PC030160.JPGWe had a pleasant hike up to the peak, and while I (the guy who is mostly sedentary and fat) had to stop for frequent breathers, Dave (the guy who runs half-marathons) didn't seem to have too much difficulty with the 3 mile hike and 700 foot elevation gain. When we reached the peak at sometime around 1:30 PM, we were greeted with a very spiffy microwave tower and wonderful view of the Columbia River below us to the north. The temperature was chilly (I'm guessing around 35° F) but the wind was slight.

There was a large earthen berm behind the microwave facility that gave us a point to operate with the mountain sloping away west, north, and east. I brought along my EFHW antennas, but decided not to deploy them at first since there weren't any trees at this location. I deployed the Buddipole in L-configuration with Dave's help and he broke out his FT-817 and started listening on 10 meters. As expected, the bands were ultra quiet up here far away from any big RF noise generators (save that big microwave tower right behind us!).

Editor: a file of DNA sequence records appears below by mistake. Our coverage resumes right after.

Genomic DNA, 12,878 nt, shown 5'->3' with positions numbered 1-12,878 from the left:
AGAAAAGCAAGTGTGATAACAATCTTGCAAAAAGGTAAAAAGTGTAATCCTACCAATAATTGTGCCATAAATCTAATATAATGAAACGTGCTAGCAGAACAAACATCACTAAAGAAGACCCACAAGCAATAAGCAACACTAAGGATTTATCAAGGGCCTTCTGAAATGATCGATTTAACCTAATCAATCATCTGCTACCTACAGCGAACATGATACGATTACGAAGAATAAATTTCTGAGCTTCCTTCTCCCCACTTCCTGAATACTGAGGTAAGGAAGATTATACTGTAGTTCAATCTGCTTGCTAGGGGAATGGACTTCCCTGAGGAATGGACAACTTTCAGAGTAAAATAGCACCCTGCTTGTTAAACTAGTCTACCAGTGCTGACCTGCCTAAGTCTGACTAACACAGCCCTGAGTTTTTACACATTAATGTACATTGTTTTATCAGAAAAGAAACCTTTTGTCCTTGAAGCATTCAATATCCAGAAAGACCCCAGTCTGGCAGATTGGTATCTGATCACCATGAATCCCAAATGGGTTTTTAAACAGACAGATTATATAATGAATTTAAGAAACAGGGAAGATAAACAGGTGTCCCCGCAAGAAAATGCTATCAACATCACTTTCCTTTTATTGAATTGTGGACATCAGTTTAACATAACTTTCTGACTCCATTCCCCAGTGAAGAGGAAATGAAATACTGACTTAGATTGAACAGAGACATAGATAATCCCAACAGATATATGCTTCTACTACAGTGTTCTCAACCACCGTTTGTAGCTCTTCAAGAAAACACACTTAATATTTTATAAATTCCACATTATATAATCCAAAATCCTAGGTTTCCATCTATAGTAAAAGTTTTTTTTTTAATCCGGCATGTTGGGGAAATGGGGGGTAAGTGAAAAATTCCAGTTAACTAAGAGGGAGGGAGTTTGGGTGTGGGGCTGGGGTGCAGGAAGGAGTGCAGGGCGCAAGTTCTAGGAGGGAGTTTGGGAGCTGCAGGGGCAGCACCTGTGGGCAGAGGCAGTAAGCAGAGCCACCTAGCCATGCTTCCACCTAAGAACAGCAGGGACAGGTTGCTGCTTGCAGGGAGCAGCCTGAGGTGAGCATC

PC030156.JPG While Dave sent out some CQs on 28.060 MHz, I unpacked my DSB radio and the CC-20 beta. Dave didn't have any luck getting responses, which struck me as a bit odd. We could hear plenty of signals, and we had his Elecraft T-1 in-line and tuned-up. So I decided to try the DSB radio. A few quick cable changes and it was ready to go. Only one small problem. It was completely deaf. Well, that's what I get for trying to get a radio on the air in such a hasty fashion. I felt bad because I knew that there were people listening for me on my pre-spotted frequency of 28.650 MHz, but somewhat surprisingly I was wasn't successful in getting cell service on the peak, so I couldn't spot a new notification. Sometime around these events, the wind started picking up, making the temperature feel wicked cold with the wind chill factor.